By Tomoeh Murakami Tse
Washington Post Staff Writer
Wednesday, April 11, 2007
Proposals to give shareholders a voice in executive compensation failed yesterday at two large financial companies, but the results encouraged activist investors who have pushed for votes on similar measures at more than 40 other companies this spring.
The votes at Morgan Stanley and the Bank of New York were the first this year on resolutions that would allow stockholders to cast advisory votes on pay packages for top executives. Nearly 47 percent of Bank of New York shareholders and 37 percent of Morgan Stanley shareholders supported the proposal, according to preliminary results.
"This is the beginning of the votes we'll see, and we think the votes will get stronger as the season goes by," said Richard C. Ferlauto, director of pension policy for the American Federation of State, County and Municipal Employees, which submitted the proposals at Bank of New York and Morgan Stanley.
The resolutions are the latest effort by investor groups to rein in executive pay. Public outrage over the $210 million exit package awarded in January to Home Depot's former chief executive, Robert L. Nardelli, emboldened shareholder groups to increase pressure on corporate boards over pay practices.
Shareholders have filed dozens of proposals related to executive compensation, including some seeking stronger links between pay and performance. Some are urging votes against directors who sit on executive compensation committees. Several firms have been targeted for handing big paychecks to top executives even as corporate performance lagged, while others have been singled out for compensation practices that are not on par with similar companies'.
Late last month, the House Committee on Financial Services voted in favor of a bill sponsored by its chairman, Rep. Barney Frank (D-Mass), that would give shareholders at all public companies advisory votes on executive pay.
Proposals for a vote on pay -- known as "say on pay" by activist investors -- first appeared on shareholder ballots last year. Seven such measures received an average support of 40 percent, according to Institutional Shareholder Services, a proxy advisory firm in Rockville. Several analysts expect similar proposals to win majority approval at some companies this year. Shareholders at United Technologies are scheduled to vote on pay-related proposals at the company's annual meeting today. Next week, shareholders at U.S. Bancorp, Citigroup, Wachovia and Coca-Cola will vote.
The resolutions would not be binding, meaning that directors would not be required to adopt them if they pass. However, corporate governance experts say companies typically respond in some way to nonbinding proposals that register high votes.
Some companies have already responded. In February, Aflac, the world's largest seller of supplemental health insurance, said it would allow shareholders a nonbinding vote on its corporate pay practices beginning in 2009.
This spring, some large U.S. companies and shareholders formed a working group to study how such a policy might be implemented. Among those companies was Tyco International, where AFSCME had filed a "say-on-pay" proposal from AFSCME.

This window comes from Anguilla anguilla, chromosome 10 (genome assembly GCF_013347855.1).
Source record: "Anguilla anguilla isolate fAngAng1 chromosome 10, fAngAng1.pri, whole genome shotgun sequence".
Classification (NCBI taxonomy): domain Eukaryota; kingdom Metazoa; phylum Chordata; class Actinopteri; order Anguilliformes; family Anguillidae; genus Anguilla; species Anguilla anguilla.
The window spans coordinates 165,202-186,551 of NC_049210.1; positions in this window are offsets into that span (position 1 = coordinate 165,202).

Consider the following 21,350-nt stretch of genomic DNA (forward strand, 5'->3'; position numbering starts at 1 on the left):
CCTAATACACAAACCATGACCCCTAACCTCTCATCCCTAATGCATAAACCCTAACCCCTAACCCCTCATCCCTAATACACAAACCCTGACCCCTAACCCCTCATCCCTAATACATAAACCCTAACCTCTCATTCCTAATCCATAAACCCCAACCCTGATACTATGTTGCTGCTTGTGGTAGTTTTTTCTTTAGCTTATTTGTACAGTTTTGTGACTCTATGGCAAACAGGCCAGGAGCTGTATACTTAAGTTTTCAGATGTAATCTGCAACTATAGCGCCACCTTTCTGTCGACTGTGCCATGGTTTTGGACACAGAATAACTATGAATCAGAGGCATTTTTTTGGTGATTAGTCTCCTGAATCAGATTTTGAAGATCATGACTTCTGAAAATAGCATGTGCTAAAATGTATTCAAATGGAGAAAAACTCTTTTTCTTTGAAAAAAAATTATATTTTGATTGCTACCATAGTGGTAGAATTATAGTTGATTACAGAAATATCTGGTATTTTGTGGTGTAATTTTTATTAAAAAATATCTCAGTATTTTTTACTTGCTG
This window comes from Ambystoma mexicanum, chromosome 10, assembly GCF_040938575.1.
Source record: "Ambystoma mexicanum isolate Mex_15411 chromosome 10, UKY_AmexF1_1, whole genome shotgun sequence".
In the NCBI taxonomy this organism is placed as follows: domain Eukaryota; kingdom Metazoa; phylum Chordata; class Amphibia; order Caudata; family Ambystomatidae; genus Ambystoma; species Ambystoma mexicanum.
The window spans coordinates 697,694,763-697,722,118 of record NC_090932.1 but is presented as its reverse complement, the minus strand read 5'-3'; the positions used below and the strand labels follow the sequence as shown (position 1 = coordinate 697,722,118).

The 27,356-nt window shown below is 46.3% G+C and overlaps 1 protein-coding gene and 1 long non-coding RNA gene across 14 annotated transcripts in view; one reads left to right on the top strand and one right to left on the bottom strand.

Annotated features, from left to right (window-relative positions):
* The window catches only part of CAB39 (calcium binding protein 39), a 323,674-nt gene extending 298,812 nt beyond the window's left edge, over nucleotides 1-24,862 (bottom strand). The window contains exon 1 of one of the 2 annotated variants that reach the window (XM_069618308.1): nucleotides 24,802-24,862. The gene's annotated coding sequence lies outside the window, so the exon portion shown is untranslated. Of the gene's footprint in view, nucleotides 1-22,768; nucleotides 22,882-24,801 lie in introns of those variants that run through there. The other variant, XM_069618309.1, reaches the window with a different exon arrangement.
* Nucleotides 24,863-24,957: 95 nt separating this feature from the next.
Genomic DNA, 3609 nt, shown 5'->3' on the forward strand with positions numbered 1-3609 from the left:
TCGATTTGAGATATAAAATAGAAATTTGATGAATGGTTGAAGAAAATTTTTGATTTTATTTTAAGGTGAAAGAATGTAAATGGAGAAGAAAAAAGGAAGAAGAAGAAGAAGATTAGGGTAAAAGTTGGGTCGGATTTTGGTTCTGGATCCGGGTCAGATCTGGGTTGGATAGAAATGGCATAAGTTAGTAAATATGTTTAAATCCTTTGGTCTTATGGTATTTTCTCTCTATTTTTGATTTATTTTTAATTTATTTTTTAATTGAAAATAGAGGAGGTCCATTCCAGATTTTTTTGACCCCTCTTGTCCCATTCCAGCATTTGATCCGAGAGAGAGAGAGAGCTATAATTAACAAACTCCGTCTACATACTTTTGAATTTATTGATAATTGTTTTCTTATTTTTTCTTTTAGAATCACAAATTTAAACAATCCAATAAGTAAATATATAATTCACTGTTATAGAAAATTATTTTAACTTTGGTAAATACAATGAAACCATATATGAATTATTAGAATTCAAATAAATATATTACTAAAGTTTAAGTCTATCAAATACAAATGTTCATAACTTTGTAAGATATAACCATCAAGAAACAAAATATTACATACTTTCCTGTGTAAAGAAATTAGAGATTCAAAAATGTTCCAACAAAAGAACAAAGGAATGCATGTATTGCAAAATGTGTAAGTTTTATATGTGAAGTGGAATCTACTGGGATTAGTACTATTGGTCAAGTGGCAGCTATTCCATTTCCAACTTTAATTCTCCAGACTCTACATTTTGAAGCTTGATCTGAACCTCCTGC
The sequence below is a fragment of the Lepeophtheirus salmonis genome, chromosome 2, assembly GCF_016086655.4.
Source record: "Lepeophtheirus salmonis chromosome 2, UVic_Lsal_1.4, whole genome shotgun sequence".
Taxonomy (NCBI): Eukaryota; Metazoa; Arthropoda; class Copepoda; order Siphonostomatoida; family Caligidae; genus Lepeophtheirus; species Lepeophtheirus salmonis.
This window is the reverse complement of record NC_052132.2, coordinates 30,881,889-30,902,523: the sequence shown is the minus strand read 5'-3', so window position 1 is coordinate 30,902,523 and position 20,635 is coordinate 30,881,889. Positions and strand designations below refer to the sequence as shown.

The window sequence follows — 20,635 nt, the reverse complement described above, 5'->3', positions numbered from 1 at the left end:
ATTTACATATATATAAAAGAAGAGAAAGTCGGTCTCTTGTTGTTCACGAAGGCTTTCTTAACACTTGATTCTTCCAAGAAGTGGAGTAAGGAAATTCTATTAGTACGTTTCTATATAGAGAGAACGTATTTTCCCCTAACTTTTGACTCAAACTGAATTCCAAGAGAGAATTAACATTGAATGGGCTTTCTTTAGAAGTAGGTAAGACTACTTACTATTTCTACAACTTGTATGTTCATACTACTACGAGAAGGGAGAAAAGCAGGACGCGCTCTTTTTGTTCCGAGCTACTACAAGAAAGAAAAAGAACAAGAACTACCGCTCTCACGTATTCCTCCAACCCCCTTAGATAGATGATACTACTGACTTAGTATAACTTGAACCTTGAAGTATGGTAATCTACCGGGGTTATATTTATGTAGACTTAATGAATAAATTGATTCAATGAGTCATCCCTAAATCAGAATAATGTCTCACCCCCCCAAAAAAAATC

The union pension fund withdrew the resolution after Tyco joined the group. Ferlauto, who is among the participants, said the group hoped to make a recommendation this summer.
Critics of the "say-on-pay" proposals say the marketplace for executive talent -- not shareholders -- should determine how top executives are paid. They argue that a yes-or-no vote is not meaningful feedback and that shareholders have other ways of registering their dissatisfaction, including withholding votes from directors.
"There are shareholders, there's a board of directors and there are executives who manage the company," said Stephen P. Mader, vice chairman of executive-search firm Christian & Timbers. Shareholders "have an opportunity to vote for directors and they have an opportunity to buy and sell the shares."
Both Morgan Stanley and the Bank of New York advised shareholders to oppose the measures.
A Bank of New York spokesman said the board of directors would meet to discuss the results.
A Morgan Stanley spokeswoman declined to comment.
In its proxy statement, Morgan Stanley said "adoption of the proposal could put our company at a competitive disadvantage and negatively impact shareholder value by impeding our ability to recruit and retain critical personnel."
According to Securities and Exchange Commission filings, John Mack, chairman and chief executive of Morgan Stanley, received a compensation package worth $41.4 million last year, including $36.2 million worth of restricted stock. Two other executives were paid more than $30 million.
Morgan Stanley's earnings rose 51 percent, to $7.5 billion, in 2006 as its share price rose 46 percent.
At the Bank of New York, compensation for Thomas A. Renyi, chairman and chief executive, totaled $13.6 million last year, according to SEC filings.
Bank of New York earned $1.5 billion in 2006, up 12 percent from 2005. Its share price rose 27 percent last year.
Supporters of giving shareholders more say on executive compensation said such policies have not disrupted corporate operations in other countries.
Bess Joffe, a manager at Hermes Investment Management, a money management firm, said shareholders in Britain have voted against executive packages in only a few cases since 2002, when advisory votes on pay went into effect there. This year, Hermes, owned by British Telecom Pension Scheme, the largest pension plan in Britain, proposed an advisory vote on pay at UnitedHealth Group.
"What it has done is foster a very healthy continued dialogue," Joffe said. "It's a real enhancement to the shareholder rights."